• And continuing to be an occupied, independent, sovereign nation after having exercised unfettered sovereignty for at least the four decades prior to the invasion by Chinese forces, but effectively for two millennia.


Tibetan Paintings: Pratapaditya Pal
The Circle of Bliss: John Huntington, Dina Bangdel, Robert Thurman
China's Tibet Policy: Dawa Norbu
Early Ming policy toward Tibet: Elliot Sperling
Tibet: Robert McCorquodale, Nicholas Orosz
Chinese Sculpture: Angela Falco Howard, Li Song, Wu Hung, Yang Hong
Secret Visions of the Fifth Dalai Lama: Samten Gyaltsen Karmay
High Frontiers: Kenneth Bauer
Tibetans in Yüan China: Herbert Franke
History as Propaganda: John Powers
Empire of Emptiness: Patricia Ann Berger
The Cambridge History of China: Denis Twitchett, John King Fairbank, Frederick W. Mote
United Nations
Office of the United Nations High Commissioner for Human Rights
Center For World Indigenous Studies
Tibet and Nationalist China’s Frontier
Die Weltwoche


A horrendous story of one too many….

.... for the Road!

It is estimated that each year over 1.2 million people are killed in road crashes globally.
Additionally, 20-50 times that number suffer from serious injuries.

This translates into 3,300 deaths and over 70,000 serious injuries each day, or over 2 road deaths per minute.

The cost of these casualties is estimated to be over half a trillion US Dollars.

For males aged 15 to 44 road fatalities account for the second leading cause of death behind Aids.

The Asian region accounts for 45% of all deaths, with a share of 16% of all motor vehicles.

In developing countries like Thailand and Vietnam, a very high proportion of road deaths are alcohol related, with 50 to 60% of all victims showing alcohol in their blood.

A study in Ireland found that 90% of all crashes where the driver was under the influence of alcohol, that driver was male. 37% of all fatal crashes involved alcohol as a leading cause, but in 62% of all single vehicle crashes alcohol was a factor.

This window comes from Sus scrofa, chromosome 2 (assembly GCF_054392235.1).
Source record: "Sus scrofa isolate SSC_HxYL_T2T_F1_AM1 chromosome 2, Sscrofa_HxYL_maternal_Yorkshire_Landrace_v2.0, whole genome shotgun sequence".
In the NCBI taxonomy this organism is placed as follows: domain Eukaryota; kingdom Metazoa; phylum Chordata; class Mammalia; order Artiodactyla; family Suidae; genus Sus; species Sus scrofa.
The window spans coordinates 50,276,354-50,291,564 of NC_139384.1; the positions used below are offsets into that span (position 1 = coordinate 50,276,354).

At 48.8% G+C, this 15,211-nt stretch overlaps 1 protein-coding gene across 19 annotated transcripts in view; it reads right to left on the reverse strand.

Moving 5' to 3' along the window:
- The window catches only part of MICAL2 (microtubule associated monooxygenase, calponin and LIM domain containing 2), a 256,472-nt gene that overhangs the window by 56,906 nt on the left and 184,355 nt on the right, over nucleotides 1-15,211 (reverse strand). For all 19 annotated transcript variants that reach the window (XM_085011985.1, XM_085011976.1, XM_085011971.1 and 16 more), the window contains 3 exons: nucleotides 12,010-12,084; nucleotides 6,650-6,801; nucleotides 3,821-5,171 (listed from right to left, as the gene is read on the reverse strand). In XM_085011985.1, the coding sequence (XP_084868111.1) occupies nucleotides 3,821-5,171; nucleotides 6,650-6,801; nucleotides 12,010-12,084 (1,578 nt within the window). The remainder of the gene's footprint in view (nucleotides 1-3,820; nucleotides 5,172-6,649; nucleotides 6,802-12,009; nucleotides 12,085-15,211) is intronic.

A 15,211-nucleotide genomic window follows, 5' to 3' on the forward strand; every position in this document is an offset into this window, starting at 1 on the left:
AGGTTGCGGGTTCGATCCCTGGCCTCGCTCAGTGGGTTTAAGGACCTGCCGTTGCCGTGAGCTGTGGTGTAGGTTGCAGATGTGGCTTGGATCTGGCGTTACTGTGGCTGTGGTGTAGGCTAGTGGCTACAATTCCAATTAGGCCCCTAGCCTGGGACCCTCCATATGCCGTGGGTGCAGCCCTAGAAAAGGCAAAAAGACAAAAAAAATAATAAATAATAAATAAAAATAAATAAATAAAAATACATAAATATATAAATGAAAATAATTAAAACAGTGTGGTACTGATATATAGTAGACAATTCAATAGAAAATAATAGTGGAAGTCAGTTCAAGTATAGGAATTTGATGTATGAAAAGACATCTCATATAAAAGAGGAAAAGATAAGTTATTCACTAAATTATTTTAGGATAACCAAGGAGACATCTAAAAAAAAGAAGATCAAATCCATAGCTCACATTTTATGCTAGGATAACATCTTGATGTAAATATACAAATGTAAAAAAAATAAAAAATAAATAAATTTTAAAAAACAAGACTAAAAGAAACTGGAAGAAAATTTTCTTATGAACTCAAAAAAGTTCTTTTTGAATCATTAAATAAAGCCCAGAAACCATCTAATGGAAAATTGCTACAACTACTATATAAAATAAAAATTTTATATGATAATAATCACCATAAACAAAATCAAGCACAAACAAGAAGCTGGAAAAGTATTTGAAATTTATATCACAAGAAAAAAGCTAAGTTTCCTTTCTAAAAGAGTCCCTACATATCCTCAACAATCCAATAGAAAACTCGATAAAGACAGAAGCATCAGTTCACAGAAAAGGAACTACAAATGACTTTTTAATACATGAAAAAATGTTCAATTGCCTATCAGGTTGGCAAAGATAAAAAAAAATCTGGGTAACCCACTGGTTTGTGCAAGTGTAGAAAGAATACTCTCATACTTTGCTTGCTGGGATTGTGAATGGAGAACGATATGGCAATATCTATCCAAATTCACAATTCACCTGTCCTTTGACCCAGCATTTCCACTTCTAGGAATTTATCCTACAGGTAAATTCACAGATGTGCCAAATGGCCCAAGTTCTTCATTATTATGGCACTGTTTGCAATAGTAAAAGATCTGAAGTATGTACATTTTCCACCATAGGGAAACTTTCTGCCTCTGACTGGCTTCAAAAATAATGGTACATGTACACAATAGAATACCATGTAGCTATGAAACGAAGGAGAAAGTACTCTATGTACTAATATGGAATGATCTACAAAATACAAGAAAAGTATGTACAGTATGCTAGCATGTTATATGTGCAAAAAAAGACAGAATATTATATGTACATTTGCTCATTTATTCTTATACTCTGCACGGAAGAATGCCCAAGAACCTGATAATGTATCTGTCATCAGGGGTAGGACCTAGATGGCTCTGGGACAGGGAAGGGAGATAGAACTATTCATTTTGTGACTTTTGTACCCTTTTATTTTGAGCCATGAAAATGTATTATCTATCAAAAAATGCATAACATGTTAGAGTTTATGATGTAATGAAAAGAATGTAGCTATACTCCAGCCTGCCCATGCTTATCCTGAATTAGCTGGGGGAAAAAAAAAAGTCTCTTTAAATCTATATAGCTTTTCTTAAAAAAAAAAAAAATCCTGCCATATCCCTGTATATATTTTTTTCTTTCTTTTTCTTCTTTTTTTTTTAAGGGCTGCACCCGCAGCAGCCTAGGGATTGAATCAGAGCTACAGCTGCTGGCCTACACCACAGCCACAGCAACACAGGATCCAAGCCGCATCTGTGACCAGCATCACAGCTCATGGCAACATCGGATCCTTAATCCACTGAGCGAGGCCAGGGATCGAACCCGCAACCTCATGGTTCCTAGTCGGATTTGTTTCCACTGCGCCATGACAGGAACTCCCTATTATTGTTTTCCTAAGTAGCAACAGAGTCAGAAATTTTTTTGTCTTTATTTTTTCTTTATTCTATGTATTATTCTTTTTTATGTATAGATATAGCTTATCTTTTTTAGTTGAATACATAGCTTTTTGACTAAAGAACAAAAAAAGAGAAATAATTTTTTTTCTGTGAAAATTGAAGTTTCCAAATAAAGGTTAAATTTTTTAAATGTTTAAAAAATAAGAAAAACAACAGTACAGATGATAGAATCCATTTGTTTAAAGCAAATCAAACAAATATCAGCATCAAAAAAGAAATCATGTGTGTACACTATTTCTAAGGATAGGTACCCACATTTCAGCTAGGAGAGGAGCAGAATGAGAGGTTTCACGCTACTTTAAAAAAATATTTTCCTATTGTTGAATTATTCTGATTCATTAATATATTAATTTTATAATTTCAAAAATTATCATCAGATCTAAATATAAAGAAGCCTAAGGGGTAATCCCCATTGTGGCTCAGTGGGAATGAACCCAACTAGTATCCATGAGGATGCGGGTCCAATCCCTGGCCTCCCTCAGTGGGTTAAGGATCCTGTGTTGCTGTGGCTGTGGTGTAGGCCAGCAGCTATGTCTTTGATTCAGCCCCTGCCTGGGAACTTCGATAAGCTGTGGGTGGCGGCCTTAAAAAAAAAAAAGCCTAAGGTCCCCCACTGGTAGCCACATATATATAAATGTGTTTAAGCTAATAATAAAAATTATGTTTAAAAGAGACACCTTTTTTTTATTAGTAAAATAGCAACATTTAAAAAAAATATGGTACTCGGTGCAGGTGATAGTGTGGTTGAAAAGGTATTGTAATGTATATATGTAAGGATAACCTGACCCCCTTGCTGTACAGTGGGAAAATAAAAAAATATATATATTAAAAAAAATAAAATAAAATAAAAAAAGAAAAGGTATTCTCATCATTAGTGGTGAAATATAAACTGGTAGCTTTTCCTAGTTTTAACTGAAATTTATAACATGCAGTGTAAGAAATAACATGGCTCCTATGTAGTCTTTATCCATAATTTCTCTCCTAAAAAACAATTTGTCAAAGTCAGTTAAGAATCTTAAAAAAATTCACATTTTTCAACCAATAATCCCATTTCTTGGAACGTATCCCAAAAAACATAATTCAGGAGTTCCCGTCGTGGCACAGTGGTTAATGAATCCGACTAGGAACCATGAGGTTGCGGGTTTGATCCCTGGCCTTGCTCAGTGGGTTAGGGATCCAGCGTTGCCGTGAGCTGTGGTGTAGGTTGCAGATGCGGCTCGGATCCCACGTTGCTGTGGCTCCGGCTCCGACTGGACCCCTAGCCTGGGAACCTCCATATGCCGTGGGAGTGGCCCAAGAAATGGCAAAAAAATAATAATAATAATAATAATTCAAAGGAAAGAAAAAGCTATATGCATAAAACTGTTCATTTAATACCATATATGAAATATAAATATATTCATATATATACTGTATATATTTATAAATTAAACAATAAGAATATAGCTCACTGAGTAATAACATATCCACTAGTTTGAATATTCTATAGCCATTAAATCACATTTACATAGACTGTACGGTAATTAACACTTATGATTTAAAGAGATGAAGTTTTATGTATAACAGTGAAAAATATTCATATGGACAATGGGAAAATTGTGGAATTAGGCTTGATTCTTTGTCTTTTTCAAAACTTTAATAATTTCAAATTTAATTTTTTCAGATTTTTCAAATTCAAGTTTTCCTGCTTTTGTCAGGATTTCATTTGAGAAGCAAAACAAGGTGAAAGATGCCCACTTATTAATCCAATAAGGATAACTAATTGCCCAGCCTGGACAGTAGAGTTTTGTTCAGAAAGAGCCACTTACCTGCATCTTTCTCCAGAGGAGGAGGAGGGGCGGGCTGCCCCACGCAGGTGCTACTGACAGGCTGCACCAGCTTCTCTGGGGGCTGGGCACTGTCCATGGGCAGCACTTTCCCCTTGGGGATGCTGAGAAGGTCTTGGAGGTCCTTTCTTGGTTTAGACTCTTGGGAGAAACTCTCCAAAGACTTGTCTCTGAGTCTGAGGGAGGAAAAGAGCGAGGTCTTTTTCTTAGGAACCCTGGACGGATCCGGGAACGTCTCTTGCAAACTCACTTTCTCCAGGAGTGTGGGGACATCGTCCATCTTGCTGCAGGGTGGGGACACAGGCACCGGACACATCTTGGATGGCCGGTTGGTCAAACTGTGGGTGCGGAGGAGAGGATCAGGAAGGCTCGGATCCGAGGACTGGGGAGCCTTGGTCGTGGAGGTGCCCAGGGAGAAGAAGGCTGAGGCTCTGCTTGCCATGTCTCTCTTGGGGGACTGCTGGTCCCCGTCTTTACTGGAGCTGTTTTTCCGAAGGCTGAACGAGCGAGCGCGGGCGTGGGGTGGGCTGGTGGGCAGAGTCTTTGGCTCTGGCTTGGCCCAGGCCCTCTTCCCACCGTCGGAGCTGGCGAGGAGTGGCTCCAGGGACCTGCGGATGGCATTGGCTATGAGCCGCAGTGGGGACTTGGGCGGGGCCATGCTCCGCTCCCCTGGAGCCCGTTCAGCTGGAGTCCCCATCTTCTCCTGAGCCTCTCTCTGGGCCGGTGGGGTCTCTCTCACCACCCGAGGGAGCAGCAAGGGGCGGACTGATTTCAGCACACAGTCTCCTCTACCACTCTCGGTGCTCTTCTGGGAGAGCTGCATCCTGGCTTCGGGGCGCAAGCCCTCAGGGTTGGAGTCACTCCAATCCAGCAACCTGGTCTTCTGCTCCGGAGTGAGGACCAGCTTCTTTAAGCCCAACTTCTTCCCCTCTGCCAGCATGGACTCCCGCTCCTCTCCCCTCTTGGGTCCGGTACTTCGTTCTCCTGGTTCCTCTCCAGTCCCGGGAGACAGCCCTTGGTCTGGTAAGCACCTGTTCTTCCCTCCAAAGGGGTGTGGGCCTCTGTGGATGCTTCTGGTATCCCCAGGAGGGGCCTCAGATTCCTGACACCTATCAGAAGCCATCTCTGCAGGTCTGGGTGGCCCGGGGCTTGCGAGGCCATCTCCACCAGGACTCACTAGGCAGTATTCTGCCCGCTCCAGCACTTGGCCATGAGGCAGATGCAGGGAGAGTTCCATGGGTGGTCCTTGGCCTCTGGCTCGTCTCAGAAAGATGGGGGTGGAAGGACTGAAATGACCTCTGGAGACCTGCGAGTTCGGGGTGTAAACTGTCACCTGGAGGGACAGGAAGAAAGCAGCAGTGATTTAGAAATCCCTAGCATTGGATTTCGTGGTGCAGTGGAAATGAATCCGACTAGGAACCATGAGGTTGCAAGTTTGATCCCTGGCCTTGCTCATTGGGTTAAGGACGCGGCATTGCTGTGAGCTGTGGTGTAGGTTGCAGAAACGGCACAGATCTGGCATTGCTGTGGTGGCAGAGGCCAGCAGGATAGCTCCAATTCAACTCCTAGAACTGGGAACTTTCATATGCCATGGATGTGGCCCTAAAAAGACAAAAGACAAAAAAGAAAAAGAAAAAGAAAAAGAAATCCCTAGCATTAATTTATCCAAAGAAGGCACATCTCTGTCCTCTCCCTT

Other studies found that drivers whose blood alcohol level is measured at 80mg/100ml are three (3) times more likely to be involved in a crash than drivers with a zero level. Above the 80mg level this risk increases exponentially.
Over half the fatal drivers had levels of over 150mg/100ml blood alcohol.

The combination of alcohol and speed is a particularly toxic mix.
With almost half the alcohol related fatal accidents speed is part of the cause.

Drunk driving is a mainly male problem, with global estimates of 85% to 95% of drunk drivers involved in fatal crashes being male.

The question is how tolerant a society should be towards this antisocial behaviour of drinking and driving?

One person’s freedom stops where another’s starts; the freedom to drive and not having to tolerate the additional, and unnecessary risk of being killed by a (male) Drunk Driver.

Every society must have rules which safeguard one section’s freedoms, and needs to restrict another’s to allow all citizens to enjoy maximum safety and quality of life.

We all are at one time members of one group enjoying freedoms, and at others we belong to a group ceding a small portion of our ‘freedoms’.

The most worrying aspect is that young people are becoming less responsible and more reckless, with a culture of excess drinking, binge drinking and alcohol related problems at an alarming increase.

So, should there be zero tolerance for blood alcohol levels for motor vehicle drivers?
And how severely should offenders be disciplined for transgressions?



Tibet, the real, new Shangri-La!

If one wanted to know what life in a Utopian society feels and ‘tastes’ like, one would have to live there for some time and be a member of that society, and live through all their experiences, as if being one of them. Live all their hopes and fears, their anxieties and joys, and their frustrations and pains.